Credit: AI Trends
A San Francisco lawmaker is proposing what would be a nationwide first: a complete moratorium on local government use of facial-recognition technology. Introduced by San Francisco Supervisor Aaron Peskin, the Stop Secret Surveillance Ordinance would ban all city departments from using facial-recognition technology and require board approval before departments purchase new surveillance devices. The bill regulates only local use, not use by private companies: The face-unlock feature included on the latest iPhone model, for example, would still be legal.
In addition to banning facial-recognition technology, the ordinance stipulates that any department that wants to purchase new surveillance equipment—from CCTV cameras to social-media scanners and license-plate readers—must submit to the board of supervisors a “surveillance technology policy” laying out what information will be collected with the technology, how long it will be retained, with whom it can be shared, how members of the public can register complaints, and specified authorized and forbidden uses.
The proposal also bars city officials from using any data sourced from facial recognition. If police in a neighboring city wanted to share a list of suspects sourced from facial recognition, the San Francisco Police Department would be prohibited from using it, explains Lee Hepner, a legislative aide who helped draft the bill. He says this is only the first of many steps changing how the city balances policy and technology.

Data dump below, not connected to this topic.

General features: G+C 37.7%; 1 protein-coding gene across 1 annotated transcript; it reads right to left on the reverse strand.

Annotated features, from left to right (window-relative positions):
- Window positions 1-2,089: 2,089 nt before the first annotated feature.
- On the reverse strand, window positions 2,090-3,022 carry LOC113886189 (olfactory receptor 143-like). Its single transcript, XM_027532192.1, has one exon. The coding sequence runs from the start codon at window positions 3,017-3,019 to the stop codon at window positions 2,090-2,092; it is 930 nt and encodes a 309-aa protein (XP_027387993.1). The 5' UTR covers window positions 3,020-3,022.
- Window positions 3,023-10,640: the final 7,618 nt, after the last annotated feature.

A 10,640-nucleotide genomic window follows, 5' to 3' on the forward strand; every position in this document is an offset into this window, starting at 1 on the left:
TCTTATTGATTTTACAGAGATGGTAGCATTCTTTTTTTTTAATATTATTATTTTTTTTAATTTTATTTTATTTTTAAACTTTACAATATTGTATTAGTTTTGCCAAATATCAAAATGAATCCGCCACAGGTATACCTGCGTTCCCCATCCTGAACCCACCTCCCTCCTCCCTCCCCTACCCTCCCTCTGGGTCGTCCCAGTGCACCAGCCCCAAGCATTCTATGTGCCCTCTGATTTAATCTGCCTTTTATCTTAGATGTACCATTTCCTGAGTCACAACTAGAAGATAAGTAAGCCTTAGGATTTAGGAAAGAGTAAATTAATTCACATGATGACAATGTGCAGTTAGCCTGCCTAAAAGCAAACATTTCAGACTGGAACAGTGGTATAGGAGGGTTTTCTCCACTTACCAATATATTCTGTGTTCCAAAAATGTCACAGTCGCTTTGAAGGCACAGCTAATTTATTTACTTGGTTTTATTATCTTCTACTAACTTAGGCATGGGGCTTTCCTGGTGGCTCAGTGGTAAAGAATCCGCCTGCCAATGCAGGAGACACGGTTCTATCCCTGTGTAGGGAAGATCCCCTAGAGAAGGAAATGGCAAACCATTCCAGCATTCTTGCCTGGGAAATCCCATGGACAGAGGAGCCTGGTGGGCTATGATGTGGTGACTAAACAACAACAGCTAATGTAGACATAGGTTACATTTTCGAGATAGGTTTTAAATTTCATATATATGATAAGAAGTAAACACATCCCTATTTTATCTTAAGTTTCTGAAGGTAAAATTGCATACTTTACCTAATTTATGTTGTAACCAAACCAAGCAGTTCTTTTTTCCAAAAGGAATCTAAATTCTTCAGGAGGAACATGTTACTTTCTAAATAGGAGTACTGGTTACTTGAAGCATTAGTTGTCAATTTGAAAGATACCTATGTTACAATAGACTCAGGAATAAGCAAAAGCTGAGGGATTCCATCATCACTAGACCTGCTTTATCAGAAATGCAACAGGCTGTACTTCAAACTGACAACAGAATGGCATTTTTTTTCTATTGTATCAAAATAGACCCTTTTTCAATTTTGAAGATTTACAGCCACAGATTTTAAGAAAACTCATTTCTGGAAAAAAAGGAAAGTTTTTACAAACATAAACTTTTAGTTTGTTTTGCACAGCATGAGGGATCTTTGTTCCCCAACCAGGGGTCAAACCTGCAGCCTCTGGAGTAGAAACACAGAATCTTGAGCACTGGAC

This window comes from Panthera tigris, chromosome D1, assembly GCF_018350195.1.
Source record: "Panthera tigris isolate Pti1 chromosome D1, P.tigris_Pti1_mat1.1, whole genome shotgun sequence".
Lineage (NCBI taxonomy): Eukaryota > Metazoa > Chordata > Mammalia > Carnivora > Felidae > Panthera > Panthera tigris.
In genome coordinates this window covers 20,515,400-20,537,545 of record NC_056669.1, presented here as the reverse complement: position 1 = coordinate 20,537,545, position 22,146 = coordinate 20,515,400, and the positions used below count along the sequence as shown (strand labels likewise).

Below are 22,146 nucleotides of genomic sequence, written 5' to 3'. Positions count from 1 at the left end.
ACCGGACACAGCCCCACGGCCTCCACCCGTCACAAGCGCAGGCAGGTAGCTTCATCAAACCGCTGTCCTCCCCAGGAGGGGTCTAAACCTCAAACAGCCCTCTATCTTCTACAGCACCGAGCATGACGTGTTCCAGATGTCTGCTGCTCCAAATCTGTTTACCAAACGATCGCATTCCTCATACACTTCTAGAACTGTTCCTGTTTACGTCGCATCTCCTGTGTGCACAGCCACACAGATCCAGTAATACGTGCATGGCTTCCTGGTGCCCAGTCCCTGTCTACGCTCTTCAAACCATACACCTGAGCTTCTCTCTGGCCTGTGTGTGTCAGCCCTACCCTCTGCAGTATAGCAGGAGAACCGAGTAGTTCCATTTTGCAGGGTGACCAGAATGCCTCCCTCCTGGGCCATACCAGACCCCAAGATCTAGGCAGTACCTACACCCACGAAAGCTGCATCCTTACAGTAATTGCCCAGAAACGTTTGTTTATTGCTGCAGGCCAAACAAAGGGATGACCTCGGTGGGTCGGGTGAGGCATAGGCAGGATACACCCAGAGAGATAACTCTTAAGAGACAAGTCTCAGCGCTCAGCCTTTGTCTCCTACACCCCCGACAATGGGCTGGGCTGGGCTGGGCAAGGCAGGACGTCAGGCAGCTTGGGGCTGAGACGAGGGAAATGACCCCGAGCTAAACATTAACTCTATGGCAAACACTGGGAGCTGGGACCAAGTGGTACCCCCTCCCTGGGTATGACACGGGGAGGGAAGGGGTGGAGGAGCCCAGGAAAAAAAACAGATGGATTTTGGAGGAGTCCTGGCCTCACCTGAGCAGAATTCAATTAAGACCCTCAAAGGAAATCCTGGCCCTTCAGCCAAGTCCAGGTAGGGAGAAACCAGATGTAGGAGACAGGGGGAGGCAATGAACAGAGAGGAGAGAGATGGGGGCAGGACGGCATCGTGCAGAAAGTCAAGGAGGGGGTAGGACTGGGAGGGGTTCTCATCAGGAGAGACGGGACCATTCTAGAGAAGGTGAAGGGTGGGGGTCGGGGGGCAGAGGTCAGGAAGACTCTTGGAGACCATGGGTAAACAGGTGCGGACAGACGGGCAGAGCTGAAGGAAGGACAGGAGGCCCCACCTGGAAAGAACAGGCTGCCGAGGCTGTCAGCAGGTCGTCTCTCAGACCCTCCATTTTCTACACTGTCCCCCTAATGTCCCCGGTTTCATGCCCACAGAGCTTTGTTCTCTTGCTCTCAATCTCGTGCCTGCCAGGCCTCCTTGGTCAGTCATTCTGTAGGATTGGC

Regulating surveillance technology is difficult because data collected for one purpose can be used for another. That’s not always a bad thing. In New York, for example, city data tracking asbestos complaints were used to predict tenant harassment. In Sacramento, city officials tracked welfare recipients suspected of fraud by using license-plate data employed by police to find stolen vehicles. Peskin’s proposal is something of a “good faith” ordinance: Departments must explain how they plan to use the technology, but aren’t forbidden from using data in other ways.
This flexibility in how departments use data is balanced by the second part of the ordinance, which requires annual reviews. Yearly, departments must submit a “surveillance impact report” for board review and public discussion, explaining how technology was used and why. These impact reports include all uses of the data, costs (including personnel, maintenance, and equipment), and crucially, where the technology was used and crime statistics for those locations.
If city officials want to keep using surveillance cameras in a park to prevent car break-ins, for example, each year they would have to submit evidence that the cameras reduced crime.
“We want there to be a justification for use of the technology in the location,” Hepner says. “If the ostensible benefits of any of these surveillance technologies is the prevention of crime, then it’s helpful for the board to be able to track that. Over time, is this technology having a positive impact?”
The ordinance applies retroactively to all the surveillance systems and technologies already in use. Officials will have to submit impact reports annually and disclose the costs of surveillance tech already in operation, hopefully revealing to the public how deeply embedded surveillance already is in their daily lives. Even after approval, technologies can be rescinded at a later date pending the annual reviews.
But Peskin’s bill regulates face recognition as a tool for policing, not for commerce. Consumers use facial recognition to unlock phones, board flights, tag friends in wedding photos and children in summer-camp pictures, and even buy beer at baseball games.
Read the source article in The Atlantic.